In the case of Sinopharm, the third sample was taken two weeks after the second jab. The researchers look at the level of antibodies and T-cell response because they are the two main tools to fight or prevent the virus or prevent serious illness, he said. A person can either get antibodies from contracting the virus or through vaccination, Dr. Jeewandara said.

“These are not efficacy tests. Efficacy is measured in a controlled clinical trial and is based on how many people who got vaccinated developed the ‘outcome of interest’ (usually the disease) compared with how many people who got the placebo (dummy vaccine) developed the same outcome. What we did was to test antibodies but this hints at vaccine efficacy too. Immunity and protection tend to be similar in both tests.”

Dr. Jeewandara said that Sri Lanka was an interesting case study because most Sri Lankans were genetically similar and that one variant usually dominates the country. However, Sri Lanka used several vaccines, giving the country an excellent opportunity to find out what vaccine was best.

“We also studied Covishield and over 90% of people vaccinated with it had developed antibodies,” he said.

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Natural disasters affected 1,512,344 persons last year

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By Rathindra Kuruwita

During 2020, 1,512,344 persons belonging to 412,520 families were affected by natural disasters and out of them 19,872 families were placed in 202 shelters, the Annual Performance Report of the State Ministry of Internal Security, Home Affairs and Disaster Management for the year 2020 has said.

The State Ministry added that 62 deaths were reported in 2020 due to natural disasters, 393 houses were completely destroyed, 30,317 houses were partially damaged, and 2,911 small and medium scale businesses were damaged.

The government spent Rs. 12.7 million to provide them with cooked meals, Rs. 18.6 million for dry rations, Rs. 5.5 million to compensate the dead, Rs. 130 million to provide them with drinking water. In total Rs. 166.8 million were spent on those affected by natural disasters in 2020.

“Based on estimates of the assessment of damages made by an assessment committee, compensation of up to a maximum of Rs. 2.5 million was paid to home appliances, and to buildings and equipment of small and medium scale business that do not exceed an annual income of Rs. 10.0 million and that are not benefited under any other insurance coverage. Further, an advance of Rs. 10,000 was also given to the victims to quickly repair the damaged houses due to natural disasters until the damage assessment is done. This money was paid through National Insurance Trust Fund and Provisions from the Treasury. Rs. 287.9 million and Rs. 320.7 million were paid from those two sources between April 2019 and December 2020,” the report said.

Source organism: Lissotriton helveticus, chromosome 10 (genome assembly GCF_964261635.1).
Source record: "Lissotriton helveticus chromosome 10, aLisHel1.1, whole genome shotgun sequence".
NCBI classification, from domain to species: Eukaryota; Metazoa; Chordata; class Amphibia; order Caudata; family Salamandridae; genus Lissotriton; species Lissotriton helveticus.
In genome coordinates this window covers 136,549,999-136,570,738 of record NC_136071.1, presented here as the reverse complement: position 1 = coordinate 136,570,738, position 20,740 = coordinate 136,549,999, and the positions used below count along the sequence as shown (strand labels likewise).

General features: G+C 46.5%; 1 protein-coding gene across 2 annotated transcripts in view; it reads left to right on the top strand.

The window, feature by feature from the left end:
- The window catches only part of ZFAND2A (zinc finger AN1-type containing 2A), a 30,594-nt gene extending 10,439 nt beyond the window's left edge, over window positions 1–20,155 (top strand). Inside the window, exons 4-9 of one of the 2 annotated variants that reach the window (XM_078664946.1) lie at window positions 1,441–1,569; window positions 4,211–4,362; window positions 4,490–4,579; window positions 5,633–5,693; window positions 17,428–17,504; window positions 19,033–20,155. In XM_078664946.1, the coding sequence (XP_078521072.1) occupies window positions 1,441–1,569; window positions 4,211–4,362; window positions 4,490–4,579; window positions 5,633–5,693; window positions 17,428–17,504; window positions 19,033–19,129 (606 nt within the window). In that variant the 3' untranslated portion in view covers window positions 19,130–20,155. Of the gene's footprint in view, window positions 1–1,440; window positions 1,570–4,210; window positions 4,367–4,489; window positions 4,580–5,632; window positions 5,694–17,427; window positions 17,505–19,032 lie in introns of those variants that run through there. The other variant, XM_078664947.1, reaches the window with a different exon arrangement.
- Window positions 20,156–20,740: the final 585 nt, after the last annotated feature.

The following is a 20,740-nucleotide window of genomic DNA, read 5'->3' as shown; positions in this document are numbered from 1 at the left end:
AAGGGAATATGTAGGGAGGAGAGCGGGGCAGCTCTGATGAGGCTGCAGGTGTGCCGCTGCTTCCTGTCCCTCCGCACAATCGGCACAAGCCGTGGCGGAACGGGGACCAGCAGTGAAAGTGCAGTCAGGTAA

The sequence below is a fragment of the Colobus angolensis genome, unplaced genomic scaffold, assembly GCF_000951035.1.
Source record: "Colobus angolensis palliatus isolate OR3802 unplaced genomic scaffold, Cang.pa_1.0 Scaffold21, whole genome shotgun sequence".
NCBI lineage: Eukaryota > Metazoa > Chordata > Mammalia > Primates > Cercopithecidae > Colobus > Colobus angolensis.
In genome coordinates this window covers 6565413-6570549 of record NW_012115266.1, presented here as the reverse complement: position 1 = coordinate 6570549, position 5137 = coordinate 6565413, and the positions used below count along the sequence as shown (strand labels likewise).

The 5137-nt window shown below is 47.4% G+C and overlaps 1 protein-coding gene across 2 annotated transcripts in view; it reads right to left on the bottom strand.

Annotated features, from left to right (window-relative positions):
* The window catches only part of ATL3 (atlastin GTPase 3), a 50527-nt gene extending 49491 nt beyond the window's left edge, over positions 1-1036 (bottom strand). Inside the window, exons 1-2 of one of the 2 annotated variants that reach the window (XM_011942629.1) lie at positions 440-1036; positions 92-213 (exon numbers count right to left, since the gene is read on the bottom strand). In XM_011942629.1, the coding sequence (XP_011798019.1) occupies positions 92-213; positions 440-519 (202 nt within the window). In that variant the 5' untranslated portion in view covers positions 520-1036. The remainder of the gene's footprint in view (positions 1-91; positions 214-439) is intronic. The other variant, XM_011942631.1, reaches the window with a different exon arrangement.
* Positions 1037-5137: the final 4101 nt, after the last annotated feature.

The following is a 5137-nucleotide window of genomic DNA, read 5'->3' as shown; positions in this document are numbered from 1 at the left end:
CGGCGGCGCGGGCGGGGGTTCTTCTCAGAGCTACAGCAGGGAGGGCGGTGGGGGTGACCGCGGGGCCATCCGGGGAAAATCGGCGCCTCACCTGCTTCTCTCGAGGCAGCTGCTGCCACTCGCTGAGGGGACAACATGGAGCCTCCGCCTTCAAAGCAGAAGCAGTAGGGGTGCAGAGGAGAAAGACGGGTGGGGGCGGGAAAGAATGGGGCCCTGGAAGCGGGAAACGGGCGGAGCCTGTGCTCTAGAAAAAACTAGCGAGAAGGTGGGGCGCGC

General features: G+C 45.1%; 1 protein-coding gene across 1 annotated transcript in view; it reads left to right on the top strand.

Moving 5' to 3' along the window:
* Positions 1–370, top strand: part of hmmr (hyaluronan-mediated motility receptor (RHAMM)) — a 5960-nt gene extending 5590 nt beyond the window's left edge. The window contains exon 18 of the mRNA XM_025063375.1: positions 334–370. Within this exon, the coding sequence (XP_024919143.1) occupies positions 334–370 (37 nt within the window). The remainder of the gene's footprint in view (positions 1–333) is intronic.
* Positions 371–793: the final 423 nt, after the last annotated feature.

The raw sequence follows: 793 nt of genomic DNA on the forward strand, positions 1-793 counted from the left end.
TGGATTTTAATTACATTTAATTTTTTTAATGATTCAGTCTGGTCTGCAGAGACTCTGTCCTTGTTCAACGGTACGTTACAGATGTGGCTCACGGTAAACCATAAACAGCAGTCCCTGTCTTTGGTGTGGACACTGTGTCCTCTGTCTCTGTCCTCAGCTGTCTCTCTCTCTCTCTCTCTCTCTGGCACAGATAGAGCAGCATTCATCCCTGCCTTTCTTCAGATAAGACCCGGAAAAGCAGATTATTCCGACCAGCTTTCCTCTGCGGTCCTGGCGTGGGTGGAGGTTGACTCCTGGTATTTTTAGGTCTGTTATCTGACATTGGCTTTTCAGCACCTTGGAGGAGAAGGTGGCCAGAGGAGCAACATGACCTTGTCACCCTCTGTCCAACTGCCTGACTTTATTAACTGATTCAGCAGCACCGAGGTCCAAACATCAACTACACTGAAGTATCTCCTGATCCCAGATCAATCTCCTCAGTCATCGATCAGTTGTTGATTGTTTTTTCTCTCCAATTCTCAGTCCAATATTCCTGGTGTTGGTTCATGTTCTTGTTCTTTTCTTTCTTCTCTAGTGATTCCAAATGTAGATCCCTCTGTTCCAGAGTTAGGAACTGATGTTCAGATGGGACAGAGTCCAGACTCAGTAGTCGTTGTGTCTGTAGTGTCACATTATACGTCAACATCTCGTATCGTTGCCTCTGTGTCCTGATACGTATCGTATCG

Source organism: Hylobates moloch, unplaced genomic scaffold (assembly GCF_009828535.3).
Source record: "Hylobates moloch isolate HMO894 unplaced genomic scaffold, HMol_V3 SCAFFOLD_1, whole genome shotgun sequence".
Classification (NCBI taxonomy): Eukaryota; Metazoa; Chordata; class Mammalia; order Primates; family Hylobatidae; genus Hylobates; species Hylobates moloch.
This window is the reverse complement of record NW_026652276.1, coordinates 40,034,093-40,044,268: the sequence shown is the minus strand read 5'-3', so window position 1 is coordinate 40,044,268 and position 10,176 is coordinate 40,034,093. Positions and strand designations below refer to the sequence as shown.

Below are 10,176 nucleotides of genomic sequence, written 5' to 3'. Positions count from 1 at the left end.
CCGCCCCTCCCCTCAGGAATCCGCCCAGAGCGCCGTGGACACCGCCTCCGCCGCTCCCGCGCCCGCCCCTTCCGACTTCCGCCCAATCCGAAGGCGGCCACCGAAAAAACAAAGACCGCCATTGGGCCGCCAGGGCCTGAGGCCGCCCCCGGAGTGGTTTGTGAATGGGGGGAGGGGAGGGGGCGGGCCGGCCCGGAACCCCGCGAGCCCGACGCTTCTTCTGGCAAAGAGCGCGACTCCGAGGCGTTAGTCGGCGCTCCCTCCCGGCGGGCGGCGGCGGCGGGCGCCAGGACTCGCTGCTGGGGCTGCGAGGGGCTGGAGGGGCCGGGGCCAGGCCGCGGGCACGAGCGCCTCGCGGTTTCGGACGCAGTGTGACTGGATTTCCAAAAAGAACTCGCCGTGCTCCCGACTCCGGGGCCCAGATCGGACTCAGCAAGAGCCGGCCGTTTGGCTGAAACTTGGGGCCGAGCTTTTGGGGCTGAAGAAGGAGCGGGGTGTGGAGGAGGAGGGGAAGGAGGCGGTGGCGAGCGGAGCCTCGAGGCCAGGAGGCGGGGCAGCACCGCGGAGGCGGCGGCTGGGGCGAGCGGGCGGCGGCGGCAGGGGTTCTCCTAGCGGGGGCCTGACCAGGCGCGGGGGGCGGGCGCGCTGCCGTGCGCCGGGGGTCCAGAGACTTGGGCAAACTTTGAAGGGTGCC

The report highlighted that a large number of people are being affected by dry weather and that many people suffer being unable to meet their daily drinking water needs. In 2017, 1,113,858 families were affected by dry weather, in 2018, 567,987 families were affected, and in 2019, 312,383 families were affected.

“In 2020, 364 tractor bowsers, 133 lorry bowsers and 11,936 water tanks were provided to all Districts to provide water to 310,742 affected families from drought,” the report said.

The relevant District Secretaries were also provided with Rs. 143 million in 2020 to supply drinking water to affected families.

 

 

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New guidelines for weddings soon – Health Ministry

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By Rathindra Kuruwita

The Health Ministry will soon amend health guidelines on weddings after hundreds of complaints had been received on behaviour that could lead to superspreader events, a ministry spokesman said.

“We have allowed weddings to take place with 25% seating capacity or a maximum of 150 people but drinking and dancing are not permitted. We have received many complaints of drunk people and other guests dancing on fully packed dance floors. Covid-19 guidelines are not followed” he said.

Given this development the Ministry would soon amend the guidelines so certain activities can’t be carried out, he said.

Earlier yesterday General Shavendra Silva, Head of the National Operation Centre for Prevention of COVID 19 Outbreak (NOCPCO) said wedding guests were behaving irresponsibly and there was a high possibility wedding clusters emerging.

“We have set the maximum number of people who can attend a wedding at 150 but in some areas many more people attend wedding receptions. We have allowed these weddings to take place on humanitarian grounds but if people abuse freedom given to them we will all be in trouble. Over 1,500 Covid-19 cases are still reported daily.”